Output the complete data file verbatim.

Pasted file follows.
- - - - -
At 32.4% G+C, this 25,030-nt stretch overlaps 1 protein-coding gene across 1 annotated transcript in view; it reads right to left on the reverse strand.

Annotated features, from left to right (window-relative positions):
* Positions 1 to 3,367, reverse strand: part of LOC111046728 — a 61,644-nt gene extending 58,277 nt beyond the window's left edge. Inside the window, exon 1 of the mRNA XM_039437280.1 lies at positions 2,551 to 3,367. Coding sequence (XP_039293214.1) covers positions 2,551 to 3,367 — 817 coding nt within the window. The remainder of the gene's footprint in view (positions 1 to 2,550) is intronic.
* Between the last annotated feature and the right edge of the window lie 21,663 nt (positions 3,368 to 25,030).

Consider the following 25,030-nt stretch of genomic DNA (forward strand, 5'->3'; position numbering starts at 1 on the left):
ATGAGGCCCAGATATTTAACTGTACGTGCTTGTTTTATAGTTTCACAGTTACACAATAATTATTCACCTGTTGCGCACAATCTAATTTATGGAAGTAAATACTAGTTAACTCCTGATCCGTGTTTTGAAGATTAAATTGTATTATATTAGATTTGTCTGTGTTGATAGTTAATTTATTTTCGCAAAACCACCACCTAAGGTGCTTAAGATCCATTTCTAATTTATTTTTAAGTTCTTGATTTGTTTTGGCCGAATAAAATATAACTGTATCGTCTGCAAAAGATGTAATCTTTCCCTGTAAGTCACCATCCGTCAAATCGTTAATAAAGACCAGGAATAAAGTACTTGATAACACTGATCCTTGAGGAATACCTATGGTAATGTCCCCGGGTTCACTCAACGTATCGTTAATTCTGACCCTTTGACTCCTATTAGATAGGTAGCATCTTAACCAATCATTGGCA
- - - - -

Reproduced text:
At 32.4% G+C, this 25,030-nt stretch overlaps 1 protein-coding gene across 1 annotated transcript in view; it reads right to left on the reverse strand.

Annotated features, from left to right (window-relative positions):
* Positions 1 to 3,367, reverse strand: part of LOC111046728 — a 61,644-nt gene extending 58,277 nt beyond the window's left edge. Inside the window, exon 1 of the mRNA XM_039437280.1 lies at positions 2,551 to 3,367. Coding sequence (XP_039293214.1) covers positions 2,551 to 3,367 — 817 coding nt within the window. The remainder of the gene's footprint in view (positions 1 to 2,550) is intronic.
* Between the last annotated feature and the right edge of the window lie 21,663 nt (positions 3,368 to 25,030).

Consider the following 25,030-nt stretch of genomic DNA (forward strand, 5'->3'; position numbering starts at 1 on the left):
ATGAGGCCCAGATATTTAACTGTACGTGCTTGTTTTATAGTTTCACAGTTACACAATAATTATTCACCTGTTGCGCACAATCTAATTTATGGAAGTAAATACTAGTTAACTCCTGATCCGTGTTTTGAAGATTAAATTGTATTATATTAGATTTGTCTGTGTTGATAGTTAATTTATTTTCGCAAAACCACCACCTAAGGTGCTTAAGATCCATTTCTAATTTATTTTTAAGTTCTTGATTTGTTTTGGCCGAATAAAATATAACTGTATCGTCTGCAAAAGATGTAATCTTTCCCTGTAAGTCACCATCCGTCAAATCGTTAATAAAGACCAGGAATAAAGTACTTGATAACACTGATCCTTGAGGAATACCTATGGTAATGTCCCCGGGTTCACTCAACGTATCGTTAATTCTGACCCTTTGACTCCTATTAGATAGGTAGCATCTTAACCAATCATTGGCA